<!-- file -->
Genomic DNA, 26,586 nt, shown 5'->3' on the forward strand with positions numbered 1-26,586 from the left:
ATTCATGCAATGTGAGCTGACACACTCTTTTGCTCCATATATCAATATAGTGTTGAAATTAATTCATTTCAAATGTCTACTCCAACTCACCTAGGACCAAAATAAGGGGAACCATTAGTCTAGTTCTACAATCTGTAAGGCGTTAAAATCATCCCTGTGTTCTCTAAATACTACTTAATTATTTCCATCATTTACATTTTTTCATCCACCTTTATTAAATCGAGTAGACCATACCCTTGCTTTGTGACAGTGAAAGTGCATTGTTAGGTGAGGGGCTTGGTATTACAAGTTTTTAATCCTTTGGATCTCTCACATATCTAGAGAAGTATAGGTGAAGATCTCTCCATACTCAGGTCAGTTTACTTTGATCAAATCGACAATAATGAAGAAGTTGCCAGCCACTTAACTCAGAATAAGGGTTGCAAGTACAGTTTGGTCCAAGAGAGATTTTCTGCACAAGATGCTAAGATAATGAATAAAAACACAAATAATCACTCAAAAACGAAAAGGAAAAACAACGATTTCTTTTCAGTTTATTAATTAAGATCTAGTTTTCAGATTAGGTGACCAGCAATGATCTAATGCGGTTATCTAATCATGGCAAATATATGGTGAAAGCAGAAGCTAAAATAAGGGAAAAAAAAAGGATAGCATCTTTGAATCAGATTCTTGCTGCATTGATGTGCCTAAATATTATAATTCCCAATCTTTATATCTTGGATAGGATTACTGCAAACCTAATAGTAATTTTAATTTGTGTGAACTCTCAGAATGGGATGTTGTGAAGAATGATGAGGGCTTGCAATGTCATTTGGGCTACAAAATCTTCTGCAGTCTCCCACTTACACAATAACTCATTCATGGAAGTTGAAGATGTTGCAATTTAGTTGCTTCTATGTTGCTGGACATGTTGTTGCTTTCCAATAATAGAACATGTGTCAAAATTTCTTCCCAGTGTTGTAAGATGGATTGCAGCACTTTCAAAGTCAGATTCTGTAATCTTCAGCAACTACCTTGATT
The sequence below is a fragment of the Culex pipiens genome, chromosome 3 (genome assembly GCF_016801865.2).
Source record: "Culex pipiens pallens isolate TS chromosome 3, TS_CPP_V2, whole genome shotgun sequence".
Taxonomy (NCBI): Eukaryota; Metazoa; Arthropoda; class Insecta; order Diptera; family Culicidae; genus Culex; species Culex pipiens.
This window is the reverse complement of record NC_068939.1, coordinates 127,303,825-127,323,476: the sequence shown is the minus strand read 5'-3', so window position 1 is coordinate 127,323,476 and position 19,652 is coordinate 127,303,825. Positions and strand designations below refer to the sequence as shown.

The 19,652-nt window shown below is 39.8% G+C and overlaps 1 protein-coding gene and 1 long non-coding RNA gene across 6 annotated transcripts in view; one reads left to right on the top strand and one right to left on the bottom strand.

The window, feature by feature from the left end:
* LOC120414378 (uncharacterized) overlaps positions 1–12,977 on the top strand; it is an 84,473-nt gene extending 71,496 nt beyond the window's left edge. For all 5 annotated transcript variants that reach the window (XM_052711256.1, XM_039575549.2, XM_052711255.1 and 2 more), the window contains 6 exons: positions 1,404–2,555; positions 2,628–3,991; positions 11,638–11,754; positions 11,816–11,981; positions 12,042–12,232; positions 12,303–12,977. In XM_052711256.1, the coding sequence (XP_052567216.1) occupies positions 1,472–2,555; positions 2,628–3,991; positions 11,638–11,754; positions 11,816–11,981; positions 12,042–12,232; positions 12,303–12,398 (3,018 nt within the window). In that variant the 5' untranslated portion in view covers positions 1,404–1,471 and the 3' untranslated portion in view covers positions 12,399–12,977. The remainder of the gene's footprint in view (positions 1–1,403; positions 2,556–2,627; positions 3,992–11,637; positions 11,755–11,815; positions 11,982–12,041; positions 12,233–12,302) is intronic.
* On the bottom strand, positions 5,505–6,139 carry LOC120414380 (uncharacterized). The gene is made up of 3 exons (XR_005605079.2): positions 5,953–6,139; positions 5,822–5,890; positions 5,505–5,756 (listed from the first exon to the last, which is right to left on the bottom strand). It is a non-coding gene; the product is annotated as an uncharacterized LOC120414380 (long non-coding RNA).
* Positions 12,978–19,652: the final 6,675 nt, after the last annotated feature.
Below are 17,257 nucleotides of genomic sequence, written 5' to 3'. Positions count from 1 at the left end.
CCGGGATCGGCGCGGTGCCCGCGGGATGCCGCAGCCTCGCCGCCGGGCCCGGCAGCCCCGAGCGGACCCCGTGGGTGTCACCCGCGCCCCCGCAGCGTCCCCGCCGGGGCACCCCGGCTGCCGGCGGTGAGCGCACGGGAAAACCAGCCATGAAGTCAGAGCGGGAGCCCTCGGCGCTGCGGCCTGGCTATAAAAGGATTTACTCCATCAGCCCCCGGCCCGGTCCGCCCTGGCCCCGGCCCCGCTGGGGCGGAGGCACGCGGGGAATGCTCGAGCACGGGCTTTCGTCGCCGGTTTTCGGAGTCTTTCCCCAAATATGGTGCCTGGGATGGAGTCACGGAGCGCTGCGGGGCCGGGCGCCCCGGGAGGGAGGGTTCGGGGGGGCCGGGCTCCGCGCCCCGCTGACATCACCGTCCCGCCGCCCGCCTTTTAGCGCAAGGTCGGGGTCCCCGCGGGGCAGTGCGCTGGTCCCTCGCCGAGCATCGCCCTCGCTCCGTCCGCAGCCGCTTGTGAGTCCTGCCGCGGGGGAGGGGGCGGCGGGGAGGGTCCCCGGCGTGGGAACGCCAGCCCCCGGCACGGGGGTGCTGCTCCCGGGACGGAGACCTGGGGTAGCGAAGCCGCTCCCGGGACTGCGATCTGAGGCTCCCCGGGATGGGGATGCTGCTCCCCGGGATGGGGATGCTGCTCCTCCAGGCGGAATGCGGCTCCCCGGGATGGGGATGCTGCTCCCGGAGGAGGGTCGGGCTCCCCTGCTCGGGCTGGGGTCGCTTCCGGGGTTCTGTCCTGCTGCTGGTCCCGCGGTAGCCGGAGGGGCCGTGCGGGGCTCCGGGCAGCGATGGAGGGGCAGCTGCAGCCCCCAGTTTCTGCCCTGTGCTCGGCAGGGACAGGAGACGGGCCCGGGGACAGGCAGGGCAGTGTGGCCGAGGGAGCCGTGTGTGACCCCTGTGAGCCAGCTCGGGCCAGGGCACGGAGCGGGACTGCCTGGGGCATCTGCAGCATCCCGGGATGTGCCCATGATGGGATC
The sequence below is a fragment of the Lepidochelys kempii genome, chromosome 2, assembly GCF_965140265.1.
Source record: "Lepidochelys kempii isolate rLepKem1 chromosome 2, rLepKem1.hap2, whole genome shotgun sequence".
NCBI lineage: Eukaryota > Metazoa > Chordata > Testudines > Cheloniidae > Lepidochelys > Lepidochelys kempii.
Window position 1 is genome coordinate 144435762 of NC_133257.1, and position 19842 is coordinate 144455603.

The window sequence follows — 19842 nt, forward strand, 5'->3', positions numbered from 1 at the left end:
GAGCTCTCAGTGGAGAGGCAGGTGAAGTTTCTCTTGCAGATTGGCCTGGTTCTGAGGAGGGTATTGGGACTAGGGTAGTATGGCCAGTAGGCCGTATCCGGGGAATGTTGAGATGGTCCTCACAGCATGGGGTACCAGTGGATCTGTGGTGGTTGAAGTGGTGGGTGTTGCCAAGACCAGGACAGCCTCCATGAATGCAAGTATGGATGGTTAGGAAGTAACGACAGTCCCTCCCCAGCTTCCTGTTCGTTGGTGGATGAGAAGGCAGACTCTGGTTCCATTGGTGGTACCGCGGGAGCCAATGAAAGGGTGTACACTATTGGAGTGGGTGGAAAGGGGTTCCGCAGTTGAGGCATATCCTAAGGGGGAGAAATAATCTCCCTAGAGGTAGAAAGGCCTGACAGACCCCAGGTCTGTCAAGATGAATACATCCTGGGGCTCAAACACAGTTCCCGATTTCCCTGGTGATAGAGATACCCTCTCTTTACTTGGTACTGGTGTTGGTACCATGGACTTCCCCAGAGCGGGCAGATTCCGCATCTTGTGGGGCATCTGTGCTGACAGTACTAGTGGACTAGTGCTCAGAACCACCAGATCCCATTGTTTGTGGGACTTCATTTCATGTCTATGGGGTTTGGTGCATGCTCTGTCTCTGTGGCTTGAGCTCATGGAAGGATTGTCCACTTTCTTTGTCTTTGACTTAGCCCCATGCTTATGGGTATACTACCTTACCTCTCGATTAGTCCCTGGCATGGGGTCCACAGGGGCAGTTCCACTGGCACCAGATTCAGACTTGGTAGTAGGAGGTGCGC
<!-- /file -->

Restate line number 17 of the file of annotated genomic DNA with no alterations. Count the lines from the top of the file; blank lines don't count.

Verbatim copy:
Window position 1 is genome coordinate 144435762 of NC_133257.1, and position 19842 is coordinate 144455603.